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Joshua Krisch of Fatherly recently published a Q&A with researcher Deborah Eyre on the subject of raising smart kids — and it is a fascinating read.

The first response that jumps off the page and resonates with me is this one:

What we know is that intelligence isn’t fixed, so people can get cleverer — they’re born “not made”. And what we need to concentrate on is, rather than trying to decide who is and who isn’t gifted, we need to create intelligence. From a parental point of view, we want to help our child be successful.

This is our mission at Magellan — to build the intelligence that is in every child. I’ve been a big advocate of making sure that our children love learning — so that it feels like fun more than work. Magellan has been a big part of that for our own children — making language, music, and math learning fun. Of course, it isn’t fun without purpose or direction. It isn’t aimless fun. It is fun with a purpose:

In one sentence, what does it take for parents to maximize their children’s intelligence?
Make sure you create good opportunities for them to learn, support them in their learning, encourage but don’t push, and try to engage them to be more motivated to achieve. That’s it, in a nutshell.

That sounds about right. When it is fun to learn, to accomplish something — or something new — then our children are self-motivated to learn — and we’re unlocking their potential.

The whole article is full of great, simple advice that you can relate to everyday activities, such as this bit about putting on a coat: “And, because you’re in a hurry, you put your child’s coat on for him or her. They learn that, if I find something difficult, I can find someone else to do it for me. When what you really need, as a parent, is to let them struggle for a minute and see if they can figure it out themselves.”

Finally, there’s a bit at the end, how do you get the most, as a parent, out of your school?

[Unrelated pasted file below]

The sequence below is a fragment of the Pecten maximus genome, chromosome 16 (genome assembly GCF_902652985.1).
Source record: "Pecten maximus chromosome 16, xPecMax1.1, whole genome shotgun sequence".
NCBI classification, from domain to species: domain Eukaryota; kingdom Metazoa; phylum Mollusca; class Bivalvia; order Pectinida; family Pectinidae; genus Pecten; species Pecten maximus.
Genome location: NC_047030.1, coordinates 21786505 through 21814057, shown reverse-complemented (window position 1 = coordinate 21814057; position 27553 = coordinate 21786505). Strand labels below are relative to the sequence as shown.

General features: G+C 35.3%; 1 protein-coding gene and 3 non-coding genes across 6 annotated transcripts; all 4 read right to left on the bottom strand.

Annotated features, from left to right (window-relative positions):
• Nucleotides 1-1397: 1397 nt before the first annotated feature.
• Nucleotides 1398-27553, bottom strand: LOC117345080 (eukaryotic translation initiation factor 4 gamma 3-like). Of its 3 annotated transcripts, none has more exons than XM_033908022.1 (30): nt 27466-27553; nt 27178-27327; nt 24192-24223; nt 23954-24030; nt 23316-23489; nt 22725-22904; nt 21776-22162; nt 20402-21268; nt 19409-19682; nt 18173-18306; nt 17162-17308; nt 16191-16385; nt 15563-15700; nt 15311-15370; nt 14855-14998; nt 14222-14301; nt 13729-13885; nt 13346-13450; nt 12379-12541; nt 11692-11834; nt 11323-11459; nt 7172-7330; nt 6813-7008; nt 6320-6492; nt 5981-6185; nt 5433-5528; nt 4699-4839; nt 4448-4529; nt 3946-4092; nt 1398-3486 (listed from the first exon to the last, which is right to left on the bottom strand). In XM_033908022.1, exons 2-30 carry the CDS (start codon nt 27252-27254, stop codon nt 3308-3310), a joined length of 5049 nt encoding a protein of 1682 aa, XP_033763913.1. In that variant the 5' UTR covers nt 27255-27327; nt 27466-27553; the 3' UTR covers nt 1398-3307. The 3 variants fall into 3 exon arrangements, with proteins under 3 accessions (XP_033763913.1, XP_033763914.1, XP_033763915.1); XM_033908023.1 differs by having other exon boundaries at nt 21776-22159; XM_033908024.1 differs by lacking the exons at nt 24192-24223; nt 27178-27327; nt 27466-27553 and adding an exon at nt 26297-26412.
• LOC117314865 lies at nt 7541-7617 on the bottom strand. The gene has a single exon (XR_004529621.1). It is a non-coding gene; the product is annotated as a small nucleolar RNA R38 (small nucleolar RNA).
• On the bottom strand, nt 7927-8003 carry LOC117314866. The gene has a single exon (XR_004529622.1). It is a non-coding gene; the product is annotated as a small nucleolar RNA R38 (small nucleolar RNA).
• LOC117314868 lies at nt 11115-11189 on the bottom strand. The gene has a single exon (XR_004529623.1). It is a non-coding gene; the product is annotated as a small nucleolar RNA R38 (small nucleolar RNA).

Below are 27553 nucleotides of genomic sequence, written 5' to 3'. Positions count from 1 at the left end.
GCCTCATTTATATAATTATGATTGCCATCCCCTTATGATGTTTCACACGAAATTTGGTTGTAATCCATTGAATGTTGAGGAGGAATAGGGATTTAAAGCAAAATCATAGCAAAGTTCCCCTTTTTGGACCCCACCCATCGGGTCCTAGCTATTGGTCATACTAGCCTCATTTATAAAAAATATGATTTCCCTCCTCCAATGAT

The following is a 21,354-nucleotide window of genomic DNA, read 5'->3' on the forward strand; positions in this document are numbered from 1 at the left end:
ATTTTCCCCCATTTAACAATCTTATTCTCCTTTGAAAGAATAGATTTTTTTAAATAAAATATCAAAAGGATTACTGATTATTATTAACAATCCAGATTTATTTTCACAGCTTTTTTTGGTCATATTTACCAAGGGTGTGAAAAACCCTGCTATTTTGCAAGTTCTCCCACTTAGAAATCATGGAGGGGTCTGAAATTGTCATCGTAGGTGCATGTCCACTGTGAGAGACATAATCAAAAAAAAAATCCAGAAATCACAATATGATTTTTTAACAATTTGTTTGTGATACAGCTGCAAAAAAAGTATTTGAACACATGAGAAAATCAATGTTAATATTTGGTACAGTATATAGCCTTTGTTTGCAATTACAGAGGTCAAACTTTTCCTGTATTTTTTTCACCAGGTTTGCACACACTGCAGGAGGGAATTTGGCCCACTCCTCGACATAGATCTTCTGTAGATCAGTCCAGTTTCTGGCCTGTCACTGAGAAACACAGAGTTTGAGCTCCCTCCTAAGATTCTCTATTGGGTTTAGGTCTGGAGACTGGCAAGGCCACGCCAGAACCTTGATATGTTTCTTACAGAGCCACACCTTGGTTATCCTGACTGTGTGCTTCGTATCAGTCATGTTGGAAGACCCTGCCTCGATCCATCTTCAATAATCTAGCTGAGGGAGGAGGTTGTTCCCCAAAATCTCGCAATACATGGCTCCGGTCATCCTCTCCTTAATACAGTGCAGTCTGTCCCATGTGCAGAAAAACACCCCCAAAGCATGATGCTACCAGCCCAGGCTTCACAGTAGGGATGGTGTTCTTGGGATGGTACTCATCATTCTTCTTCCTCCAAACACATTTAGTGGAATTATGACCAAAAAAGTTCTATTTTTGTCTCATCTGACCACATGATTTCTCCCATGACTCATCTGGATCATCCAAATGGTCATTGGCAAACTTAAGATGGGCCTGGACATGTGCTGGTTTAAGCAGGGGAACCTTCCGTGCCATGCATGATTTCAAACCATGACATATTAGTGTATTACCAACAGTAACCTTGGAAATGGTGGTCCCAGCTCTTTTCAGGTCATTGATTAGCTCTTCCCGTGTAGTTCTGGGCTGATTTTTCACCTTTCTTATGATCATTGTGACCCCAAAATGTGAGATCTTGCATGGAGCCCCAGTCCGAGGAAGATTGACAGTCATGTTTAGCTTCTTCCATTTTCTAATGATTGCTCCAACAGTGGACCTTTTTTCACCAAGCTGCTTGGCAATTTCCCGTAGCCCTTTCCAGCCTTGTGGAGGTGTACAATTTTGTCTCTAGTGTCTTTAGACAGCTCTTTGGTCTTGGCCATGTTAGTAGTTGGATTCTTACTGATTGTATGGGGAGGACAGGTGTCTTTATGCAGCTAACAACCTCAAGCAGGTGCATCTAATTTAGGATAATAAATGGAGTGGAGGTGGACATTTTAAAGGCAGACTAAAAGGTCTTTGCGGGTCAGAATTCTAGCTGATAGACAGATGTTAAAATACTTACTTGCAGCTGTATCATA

Firstly, support the school. Even if you actually think what they’re doing in school [is wrong], it’s just really important to support the school. Because otherwise your child is in a position where they don’t know who to believe, their family or their school. In terms of what you can do at home to support them, try the kinds of things I’ve been talking about . When they’re doing homework, you can also ask them questions [or say things like] “oh, look at that task you’ve been given. They’re asking you to link things together! We talked about that being important.”

In today’s world we all think we know best when it comes to educating our children, and I think the basic point to take away here is that you get the MOST out of your school when you layer your own perspective and techniques on top of the schools’ perspective — building on it — rather than undermining or conflicting with the school’s approach. For example, I see you’ve learned one approach to solving this problem, can I show you another one that someone taught me once? Not a wrong way, and a right way, but alternatives that can open their minds.

Because, at the end of the day, you want your child going into school every day with their eyes and ears — and minds — open to learn everything they can.